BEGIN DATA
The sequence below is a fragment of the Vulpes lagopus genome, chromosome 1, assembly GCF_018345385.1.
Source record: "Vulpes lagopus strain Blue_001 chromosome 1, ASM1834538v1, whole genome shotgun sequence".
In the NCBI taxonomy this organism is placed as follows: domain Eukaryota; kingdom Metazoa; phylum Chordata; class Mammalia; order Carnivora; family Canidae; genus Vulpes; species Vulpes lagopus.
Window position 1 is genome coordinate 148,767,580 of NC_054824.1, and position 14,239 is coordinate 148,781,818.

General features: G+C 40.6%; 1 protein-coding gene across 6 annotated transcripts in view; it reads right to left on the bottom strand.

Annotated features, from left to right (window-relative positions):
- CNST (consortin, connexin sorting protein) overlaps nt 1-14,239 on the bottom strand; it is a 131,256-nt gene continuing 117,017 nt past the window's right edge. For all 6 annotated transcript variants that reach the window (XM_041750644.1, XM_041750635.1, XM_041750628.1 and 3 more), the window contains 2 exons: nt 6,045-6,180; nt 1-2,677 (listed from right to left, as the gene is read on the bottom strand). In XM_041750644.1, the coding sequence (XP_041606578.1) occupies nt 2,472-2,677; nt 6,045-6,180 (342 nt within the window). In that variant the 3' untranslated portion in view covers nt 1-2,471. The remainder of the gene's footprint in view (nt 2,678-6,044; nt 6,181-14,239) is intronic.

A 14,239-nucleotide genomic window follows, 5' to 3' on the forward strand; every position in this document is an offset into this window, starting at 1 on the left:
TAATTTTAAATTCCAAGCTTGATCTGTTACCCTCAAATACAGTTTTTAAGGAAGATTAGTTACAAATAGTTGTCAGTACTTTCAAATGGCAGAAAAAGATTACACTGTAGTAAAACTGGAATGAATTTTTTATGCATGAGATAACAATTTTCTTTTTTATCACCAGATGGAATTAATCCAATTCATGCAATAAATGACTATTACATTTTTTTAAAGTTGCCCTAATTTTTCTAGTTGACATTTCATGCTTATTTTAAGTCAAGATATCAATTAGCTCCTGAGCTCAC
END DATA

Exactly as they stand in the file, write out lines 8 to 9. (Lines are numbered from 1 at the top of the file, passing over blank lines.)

A 14,239-nucleotide genomic window follows, 5' to 3' on the forward strand; every position in this document is an offset into this window, starting at 1 on the left:
TAATTTTAAATTCCAAGCTTGATCTGTTACCCTCAAATACAGTTTTTAAGGAAGATTAGTTACAAATAGTTGTCAGTACTTTCAAATGGCAGAAAAAGATTACACTGTAGTAAAACTGGAATGAATTTTTTATGCATGAGATAACAATTTTCTTTTTTATCACCAGATGGAATTAATCCAATTCATGCAATAAATGACTATTACATTTTTTTAAAGTTGCCCTAATTTTTCTAGTTGACATTTCATGCTTATTTTAAGTCAAGATATCAATTAGCTCCTGAGCTCAC